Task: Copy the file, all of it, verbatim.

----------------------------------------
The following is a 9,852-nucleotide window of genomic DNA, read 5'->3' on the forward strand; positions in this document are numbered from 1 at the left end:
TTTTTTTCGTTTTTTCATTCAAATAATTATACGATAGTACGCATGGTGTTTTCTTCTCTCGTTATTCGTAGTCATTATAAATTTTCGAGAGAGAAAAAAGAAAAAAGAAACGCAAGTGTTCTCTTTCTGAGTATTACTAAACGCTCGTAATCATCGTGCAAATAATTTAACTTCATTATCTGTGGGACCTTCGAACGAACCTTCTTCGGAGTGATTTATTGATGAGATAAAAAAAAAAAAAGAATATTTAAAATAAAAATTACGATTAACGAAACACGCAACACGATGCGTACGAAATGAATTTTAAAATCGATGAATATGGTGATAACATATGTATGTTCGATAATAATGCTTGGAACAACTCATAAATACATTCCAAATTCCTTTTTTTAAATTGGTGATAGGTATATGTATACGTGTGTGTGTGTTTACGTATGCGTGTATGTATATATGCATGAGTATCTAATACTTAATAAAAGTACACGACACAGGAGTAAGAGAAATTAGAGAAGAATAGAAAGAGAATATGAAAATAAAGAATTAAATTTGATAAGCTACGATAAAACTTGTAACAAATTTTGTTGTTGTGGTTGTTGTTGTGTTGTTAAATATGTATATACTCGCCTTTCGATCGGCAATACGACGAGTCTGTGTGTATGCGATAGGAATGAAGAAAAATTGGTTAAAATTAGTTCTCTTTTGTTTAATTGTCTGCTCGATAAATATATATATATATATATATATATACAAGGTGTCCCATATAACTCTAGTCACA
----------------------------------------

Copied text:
The following is a 9,852-nucleotide window of genomic DNA, read 5'->3' on the forward strand; positions in this document are numbered from 1 at the left end:
TTTTTTTCGTTTTTTCATTCAAATAATTATACGATAGTACGCATGGTGTTTTCTTCTCTCGTTATTCGTAGTCATTATAAATTTTCGAGAGAGAAAAAAGAAAAAAGAAACGCAAGTGTTCTCTTTCTGAGTATTACTAAACGCTCGTAATCATCGTGCAAATAATTTAACTTCATTATCTGTGGGACCTTCGAACGAACCTTCTTCGGAGTGATTTATTGATGAGATAAAAAAAAAAAAAGAATATTTAAAATAAAAATTACGATTAACGAAACACGCAACACGATGCGTACGAAATGAATTTTAAAATCGATGAATATGGTGATAACATATGTATGTTCGATAATAATGCTTGGAACAACTCATAAATACATTCCAAATTCCTTTTTTTAAATTGGTGATAGGTATATGTATACGTGTGTGTGTGTTTACGTATGCGTGTATGTATATATGCATGAGTATCTAATACTTAATAAAAGTACACGACACAGGAGTAAGAGAAATTAGAGAAGAATAGAAAGAGAATATGAAAATAAAGAATTAAATTTGATAAGCTACGATAAAACTTGTAACAAATTTTGTTGTTGTGGTTGTTGTTGTGTTGTTAAATATGTATATACTCGCCTTTCGATCGGCAATACGACGAGTCTGTGTGTATGCGATAGGAATGAAGAAAAATTGGTTAAAATTAGTTCTCTTTTGTTTAATTGTCTGCTCGATAAATATATATATATATATATATATATACAAGGTGTCCCATATAACTCTAGTCACA